You always hear or read tips from chefs that tell you to keep fresh herbs on hand, and it truly does liven up a ho-hum dish. Rubbing olive oil or bacon grease on the outside of a baked potato and sprinkling it with coarse salt sends it sky rocketing above the ordinary dry potato. Grinding fresh salt and pepper over your naked salad greens before topping with dressing gives every bite flavor. Take any ordinary steamed veggie (broccoli, carrots, asparagus, green beans, etc), add browned butter and freshly grated pecorino romano; or melted butter, a squeeze of fresh lemon juice, and some freshly chopped tarragon or thyme; or a sprinkling of chopped bacon or prosciutto and some balsamic salad dressing; or, one my grandma showed me, melted butter, minced garlic, salt and pepper.
All of those take a few fresh ingredients, usually things I happen to have on hand, and turn your side dish into something worth talking about. Those are the tips and tricks I like to incorporate.
I also like these principles applied to desserts. I don't indulge every meal, but if I am going to, I want it to be totally worth it. There is nothing more disappointing than spending the money (and calories) on a dessert that just doesn't do it for you. I would rather eat three bites of an amazing, decadent, rich dessert, than ten bites of something ordinary. When I read about croquembouche, that french wedding dessert that consists of a tower of cream puffs with spun sugar, I thought to myself, "I will make that." Not, "I want to make that", but, "I will make that." An event came up and I needed some height on a table. Perfect. I used a cream puff recipe from my amazing Art and Soul of Baking cookbook. Instead of spun sugar, I wanted to drizzle it with my caramel sauce, and I filled the puffs with lightly sweetened whipped cream. If I had more time I would have filled them with vanilla custard, one of my favorites. My only regret was that I should have made the puffs smaller, so I could fit the whole thing in my mouth.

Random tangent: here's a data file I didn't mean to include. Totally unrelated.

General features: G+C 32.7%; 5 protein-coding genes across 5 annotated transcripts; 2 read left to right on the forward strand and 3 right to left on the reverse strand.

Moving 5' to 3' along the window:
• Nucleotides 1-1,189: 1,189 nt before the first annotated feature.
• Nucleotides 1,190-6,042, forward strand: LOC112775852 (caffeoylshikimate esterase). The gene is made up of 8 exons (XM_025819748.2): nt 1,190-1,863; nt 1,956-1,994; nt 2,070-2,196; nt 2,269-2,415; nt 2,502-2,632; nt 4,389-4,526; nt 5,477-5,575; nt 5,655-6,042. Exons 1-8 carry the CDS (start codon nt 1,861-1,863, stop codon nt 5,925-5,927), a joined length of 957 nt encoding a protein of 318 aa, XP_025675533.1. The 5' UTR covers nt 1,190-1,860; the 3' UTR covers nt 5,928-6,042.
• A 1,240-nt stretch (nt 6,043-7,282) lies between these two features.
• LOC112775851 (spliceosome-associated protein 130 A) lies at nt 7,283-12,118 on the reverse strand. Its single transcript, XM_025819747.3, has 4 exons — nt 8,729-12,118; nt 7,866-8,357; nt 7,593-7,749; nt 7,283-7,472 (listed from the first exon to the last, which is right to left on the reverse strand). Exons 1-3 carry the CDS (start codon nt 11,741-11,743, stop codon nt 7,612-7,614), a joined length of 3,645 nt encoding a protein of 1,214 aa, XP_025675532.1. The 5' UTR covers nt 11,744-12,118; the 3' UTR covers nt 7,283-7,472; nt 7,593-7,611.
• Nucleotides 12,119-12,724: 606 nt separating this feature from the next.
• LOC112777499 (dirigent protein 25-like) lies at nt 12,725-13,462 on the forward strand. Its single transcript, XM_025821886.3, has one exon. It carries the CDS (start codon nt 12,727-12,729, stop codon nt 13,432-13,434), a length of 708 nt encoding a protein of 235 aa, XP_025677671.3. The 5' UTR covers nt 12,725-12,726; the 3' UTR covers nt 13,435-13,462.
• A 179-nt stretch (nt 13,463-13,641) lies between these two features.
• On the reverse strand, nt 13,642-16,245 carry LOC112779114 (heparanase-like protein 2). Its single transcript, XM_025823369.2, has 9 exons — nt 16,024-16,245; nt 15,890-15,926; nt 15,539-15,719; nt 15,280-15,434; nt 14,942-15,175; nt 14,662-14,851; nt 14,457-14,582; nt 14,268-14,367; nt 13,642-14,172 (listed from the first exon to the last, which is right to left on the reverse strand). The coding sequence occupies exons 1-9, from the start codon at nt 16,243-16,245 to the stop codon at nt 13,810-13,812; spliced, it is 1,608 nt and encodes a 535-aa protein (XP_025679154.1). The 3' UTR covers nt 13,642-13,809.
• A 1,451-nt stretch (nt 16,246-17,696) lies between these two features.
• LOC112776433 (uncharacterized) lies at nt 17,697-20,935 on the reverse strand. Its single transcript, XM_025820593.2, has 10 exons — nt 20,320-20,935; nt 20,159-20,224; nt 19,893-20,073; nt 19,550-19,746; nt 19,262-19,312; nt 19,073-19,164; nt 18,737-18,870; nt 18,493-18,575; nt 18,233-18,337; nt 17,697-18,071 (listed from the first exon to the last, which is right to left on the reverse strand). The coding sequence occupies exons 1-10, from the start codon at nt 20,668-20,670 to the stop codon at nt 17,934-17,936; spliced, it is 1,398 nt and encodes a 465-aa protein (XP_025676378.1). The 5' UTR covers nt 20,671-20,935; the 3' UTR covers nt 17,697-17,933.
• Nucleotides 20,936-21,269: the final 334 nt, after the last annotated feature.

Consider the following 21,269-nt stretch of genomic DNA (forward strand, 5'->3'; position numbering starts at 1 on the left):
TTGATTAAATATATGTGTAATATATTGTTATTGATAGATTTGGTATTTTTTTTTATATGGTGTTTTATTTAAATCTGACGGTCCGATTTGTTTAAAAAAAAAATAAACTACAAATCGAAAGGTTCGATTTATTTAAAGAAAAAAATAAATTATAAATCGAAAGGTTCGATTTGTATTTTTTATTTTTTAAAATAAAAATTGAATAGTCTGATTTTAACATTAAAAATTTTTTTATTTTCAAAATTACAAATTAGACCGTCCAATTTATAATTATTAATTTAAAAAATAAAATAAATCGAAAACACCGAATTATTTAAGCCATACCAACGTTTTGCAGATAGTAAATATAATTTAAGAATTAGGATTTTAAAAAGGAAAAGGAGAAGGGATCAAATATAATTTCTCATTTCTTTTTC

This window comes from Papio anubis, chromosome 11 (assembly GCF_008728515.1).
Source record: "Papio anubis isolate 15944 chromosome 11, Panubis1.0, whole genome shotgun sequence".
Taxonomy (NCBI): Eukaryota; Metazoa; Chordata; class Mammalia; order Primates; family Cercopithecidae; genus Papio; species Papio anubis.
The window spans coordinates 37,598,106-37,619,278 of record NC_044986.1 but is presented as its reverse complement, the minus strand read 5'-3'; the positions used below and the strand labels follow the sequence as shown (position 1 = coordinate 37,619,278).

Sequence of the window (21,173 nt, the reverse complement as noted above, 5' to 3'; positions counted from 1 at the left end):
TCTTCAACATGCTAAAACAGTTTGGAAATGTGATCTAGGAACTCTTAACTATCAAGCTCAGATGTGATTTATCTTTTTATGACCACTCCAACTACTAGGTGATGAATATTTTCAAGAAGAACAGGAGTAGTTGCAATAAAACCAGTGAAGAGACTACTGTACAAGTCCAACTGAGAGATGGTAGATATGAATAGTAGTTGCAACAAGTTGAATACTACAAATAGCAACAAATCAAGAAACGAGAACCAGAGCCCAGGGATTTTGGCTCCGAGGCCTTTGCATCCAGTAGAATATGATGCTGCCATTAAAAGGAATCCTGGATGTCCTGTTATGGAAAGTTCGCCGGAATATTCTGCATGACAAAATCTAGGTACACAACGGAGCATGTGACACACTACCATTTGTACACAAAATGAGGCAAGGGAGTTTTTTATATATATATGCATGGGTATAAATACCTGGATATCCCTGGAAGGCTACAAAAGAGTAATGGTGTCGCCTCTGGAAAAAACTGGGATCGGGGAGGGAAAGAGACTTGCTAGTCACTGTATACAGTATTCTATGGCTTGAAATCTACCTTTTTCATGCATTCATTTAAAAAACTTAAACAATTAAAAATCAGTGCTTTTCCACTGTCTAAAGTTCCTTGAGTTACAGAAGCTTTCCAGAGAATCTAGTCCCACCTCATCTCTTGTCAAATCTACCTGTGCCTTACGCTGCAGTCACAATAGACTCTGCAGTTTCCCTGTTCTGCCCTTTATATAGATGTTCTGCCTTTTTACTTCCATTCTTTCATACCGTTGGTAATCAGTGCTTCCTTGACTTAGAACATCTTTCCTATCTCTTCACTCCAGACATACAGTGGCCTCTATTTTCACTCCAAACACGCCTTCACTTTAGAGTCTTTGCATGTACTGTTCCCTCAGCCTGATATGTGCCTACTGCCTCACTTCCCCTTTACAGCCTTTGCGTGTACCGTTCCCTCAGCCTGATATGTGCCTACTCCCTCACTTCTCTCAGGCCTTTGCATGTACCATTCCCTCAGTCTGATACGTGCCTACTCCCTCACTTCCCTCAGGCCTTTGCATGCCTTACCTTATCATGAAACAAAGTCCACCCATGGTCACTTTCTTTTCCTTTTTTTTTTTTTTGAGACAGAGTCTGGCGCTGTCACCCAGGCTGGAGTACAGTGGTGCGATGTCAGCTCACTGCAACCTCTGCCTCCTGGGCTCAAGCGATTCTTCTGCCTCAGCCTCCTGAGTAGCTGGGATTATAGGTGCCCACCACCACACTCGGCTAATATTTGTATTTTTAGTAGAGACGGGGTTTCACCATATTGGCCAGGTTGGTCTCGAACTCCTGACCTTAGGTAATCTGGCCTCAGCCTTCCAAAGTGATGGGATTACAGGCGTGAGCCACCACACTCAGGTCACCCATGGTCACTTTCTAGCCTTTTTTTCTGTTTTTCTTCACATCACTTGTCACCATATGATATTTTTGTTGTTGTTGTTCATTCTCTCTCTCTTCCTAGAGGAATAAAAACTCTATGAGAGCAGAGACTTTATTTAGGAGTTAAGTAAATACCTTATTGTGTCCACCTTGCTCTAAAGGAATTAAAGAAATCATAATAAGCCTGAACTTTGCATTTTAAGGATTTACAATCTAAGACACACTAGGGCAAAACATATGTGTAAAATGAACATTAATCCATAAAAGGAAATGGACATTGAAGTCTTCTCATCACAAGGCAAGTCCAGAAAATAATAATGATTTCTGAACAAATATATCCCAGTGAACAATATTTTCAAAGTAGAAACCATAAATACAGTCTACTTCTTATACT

(or something like it)
Make the caramel sauce ahead and store in the fridge until just before using
Profiteroles (sounds like prof fitter rolls) i.e. Cream Puffs
First, you will make the pate a choux, which is a dough that can be used for eclairs, cream puffs, or gougeres (savory profiteroles made with cheese, mustard, and black pepper...sounds delicious, right?)

Pate a Choux
Line two baking sheets with parchment and trace 1" circles on the parchment
Preheat oven to 400 degrees F

1 stick unsalted butter, cut into 1/2-inch pieces
1 cup water
1/4 teaspoon salt
1 cup flour
4 large eggs

Cook the butter, water, and salt in a medium saucepan over low heat, stirring occasionally until the butter melts evenly. Increase the heat and bring to a boil. Immediately remove the pan from the heat and add the flour all at once. Beat vigorously with the wooden spoon until the dough comes together in a mass around the spoon. Place the pan back over the medium heat and continue to cook, beating, for another minute or so to dry out the dough-the pan will have a thin film of dough on the bottom.